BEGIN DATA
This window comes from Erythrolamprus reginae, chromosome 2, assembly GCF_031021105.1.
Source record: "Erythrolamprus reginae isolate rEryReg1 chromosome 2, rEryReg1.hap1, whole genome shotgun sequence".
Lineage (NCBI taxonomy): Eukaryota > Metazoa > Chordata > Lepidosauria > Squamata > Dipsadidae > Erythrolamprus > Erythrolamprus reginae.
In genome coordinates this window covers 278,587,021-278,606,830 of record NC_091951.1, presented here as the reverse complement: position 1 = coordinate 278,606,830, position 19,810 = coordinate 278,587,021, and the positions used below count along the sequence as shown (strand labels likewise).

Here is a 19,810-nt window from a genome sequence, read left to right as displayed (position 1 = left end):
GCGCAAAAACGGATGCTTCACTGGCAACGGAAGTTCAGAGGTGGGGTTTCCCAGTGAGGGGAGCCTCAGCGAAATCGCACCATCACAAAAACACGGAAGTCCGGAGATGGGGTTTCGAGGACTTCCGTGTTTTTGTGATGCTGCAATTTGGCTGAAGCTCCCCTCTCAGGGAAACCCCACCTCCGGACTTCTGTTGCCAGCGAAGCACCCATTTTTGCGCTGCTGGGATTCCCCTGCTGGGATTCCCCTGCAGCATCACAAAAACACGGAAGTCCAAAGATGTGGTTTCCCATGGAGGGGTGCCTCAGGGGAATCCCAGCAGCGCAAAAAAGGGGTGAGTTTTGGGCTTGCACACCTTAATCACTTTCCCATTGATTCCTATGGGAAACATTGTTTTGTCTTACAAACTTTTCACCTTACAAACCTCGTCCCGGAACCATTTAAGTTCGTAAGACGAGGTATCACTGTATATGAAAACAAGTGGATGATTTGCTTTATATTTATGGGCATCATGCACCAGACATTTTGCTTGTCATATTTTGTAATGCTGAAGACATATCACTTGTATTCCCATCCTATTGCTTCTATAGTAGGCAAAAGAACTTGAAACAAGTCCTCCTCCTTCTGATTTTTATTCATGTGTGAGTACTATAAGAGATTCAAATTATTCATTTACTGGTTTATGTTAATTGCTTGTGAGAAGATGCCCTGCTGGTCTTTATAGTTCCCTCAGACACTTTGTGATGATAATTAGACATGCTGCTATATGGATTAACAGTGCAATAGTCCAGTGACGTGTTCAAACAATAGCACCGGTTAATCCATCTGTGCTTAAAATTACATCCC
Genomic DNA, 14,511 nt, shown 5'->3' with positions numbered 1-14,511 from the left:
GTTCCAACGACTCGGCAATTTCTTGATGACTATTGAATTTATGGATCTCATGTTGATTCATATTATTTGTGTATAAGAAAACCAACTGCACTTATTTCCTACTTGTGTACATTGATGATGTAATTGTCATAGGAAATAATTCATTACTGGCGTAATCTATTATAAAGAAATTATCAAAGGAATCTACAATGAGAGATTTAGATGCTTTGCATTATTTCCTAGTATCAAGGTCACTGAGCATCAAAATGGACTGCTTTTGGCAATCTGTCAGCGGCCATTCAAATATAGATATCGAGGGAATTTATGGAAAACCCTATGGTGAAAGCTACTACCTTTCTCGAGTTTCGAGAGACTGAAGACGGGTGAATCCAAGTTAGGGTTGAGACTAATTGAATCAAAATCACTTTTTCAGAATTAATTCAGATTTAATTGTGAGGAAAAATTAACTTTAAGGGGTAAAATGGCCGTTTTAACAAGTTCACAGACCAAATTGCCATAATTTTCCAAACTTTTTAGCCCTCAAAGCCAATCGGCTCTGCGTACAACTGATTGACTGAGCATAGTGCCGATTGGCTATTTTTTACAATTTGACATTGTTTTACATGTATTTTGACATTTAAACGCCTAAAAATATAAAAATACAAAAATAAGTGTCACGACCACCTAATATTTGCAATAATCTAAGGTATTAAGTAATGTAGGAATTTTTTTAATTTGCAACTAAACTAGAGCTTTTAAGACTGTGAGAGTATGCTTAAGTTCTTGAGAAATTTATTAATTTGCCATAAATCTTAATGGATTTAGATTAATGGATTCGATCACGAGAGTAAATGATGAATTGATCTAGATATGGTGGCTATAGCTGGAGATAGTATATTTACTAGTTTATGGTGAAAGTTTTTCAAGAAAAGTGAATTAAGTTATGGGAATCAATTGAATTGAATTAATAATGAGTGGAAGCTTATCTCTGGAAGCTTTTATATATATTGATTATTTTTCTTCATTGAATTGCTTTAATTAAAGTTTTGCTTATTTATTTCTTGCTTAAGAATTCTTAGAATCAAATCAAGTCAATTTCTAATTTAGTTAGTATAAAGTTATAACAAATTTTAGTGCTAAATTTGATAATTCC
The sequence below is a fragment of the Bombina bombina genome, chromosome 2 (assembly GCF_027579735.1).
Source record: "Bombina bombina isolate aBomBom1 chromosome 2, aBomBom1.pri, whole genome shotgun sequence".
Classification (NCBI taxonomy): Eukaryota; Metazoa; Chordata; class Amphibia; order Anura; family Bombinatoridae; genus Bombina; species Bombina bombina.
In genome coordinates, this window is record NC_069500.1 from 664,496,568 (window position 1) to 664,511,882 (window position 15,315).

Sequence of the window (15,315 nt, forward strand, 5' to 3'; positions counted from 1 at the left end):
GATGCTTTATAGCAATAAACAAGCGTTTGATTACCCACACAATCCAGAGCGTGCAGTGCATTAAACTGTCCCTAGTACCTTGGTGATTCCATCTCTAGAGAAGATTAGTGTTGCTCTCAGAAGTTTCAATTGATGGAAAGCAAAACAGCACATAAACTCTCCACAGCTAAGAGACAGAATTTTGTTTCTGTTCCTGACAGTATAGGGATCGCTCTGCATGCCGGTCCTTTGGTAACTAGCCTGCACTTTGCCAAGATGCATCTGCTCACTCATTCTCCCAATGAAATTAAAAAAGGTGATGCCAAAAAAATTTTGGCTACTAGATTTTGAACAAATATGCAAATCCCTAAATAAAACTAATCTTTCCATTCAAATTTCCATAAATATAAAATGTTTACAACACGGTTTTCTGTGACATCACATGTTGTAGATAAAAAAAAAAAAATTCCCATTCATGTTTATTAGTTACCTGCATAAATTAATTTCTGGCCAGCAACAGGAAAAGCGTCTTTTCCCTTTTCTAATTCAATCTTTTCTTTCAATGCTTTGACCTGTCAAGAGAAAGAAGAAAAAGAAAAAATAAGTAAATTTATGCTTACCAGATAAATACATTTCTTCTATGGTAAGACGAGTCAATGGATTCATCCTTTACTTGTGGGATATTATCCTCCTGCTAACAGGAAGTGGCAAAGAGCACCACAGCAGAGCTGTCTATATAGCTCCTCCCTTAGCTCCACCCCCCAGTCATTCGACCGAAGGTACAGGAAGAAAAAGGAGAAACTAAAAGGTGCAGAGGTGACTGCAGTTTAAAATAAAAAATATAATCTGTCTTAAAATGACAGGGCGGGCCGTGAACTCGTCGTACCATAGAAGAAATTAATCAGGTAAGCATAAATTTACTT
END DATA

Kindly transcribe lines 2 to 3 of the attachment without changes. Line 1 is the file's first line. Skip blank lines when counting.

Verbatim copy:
Source record: "Erythrolamprus reginae isolate rEryReg1 chromosome 2, rEryReg1.hap1, whole genome shotgun sequence".
Lineage (NCBI taxonomy): Eukaryota > Metazoa > Chordata > Lepidosauria > Squamata > Dipsadidae > Erythrolamprus > Erythrolamprus reginae.